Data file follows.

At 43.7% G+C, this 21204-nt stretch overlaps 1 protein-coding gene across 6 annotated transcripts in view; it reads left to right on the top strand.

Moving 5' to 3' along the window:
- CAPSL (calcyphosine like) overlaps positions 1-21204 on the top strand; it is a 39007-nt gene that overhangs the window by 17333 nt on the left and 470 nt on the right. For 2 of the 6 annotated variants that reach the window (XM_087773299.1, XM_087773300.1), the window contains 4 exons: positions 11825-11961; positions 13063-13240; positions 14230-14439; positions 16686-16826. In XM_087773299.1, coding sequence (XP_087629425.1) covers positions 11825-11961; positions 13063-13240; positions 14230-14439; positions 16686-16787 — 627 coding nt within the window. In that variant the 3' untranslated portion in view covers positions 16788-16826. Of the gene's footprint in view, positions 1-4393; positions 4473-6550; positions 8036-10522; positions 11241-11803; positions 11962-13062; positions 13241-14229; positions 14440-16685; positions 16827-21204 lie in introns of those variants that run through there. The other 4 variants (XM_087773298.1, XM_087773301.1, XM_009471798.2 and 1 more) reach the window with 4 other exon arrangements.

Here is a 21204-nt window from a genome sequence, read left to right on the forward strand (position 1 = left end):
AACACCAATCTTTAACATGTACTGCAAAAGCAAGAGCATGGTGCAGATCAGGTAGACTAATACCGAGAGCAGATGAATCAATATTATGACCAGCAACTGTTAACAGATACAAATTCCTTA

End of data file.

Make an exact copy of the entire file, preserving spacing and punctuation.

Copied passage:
At 43.7% G+C, this 21204-nt stretch overlaps 1 protein-coding gene across 6 annotated transcripts in view; it reads left to right on the top strand.

Moving 5' to 3' along the window:
- CAPSL (calcyphosine like) overlaps positions 1-21204 on the top strand; it is a 39007-nt gene that overhangs the window by 17333 nt on the left and 470 nt on the right. For 2 of the 6 annotated variants that reach the window (XM_087773299.1, XM_087773300.1), the window contains 4 exons: positions 11825-11961; positions 13063-13240; positions 14230-14439; positions 16686-16826. In XM_087773299.1, coding sequence (XP_087629425.1) covers positions 11825-11961; positions 13063-13240; positions 14230-14439; positions 16686-16787 — 627 coding nt within the window. In that variant the 3' untranslated portion in view covers positions 16788-16826. Of the gene's footprint in view, positions 1-4393; positions 4473-6550; positions 8036-10522; positions 11241-11803; positions 11962-13062; positions 13241-14229; positions 14440-16685; positions 16827-21204 lie in introns of those variants that run through there. The other 4 variants (XM_087773298.1, XM_087773301.1, XM_009471798.2 and 1 more) reach the window with 4 other exon arrangements.

Here is a 21204-nt window from a genome sequence, read left to right on the forward strand (position 1 = left end):
AACACCAATCTTTAACATGTACTGCAAAAGCAAGAGCATGGTGCAGATCAGGTAGACTAATACCGAGAGCAGATGAATCAATATTATGACCAGCAACTGTTAACAGATACAAATTCCTTA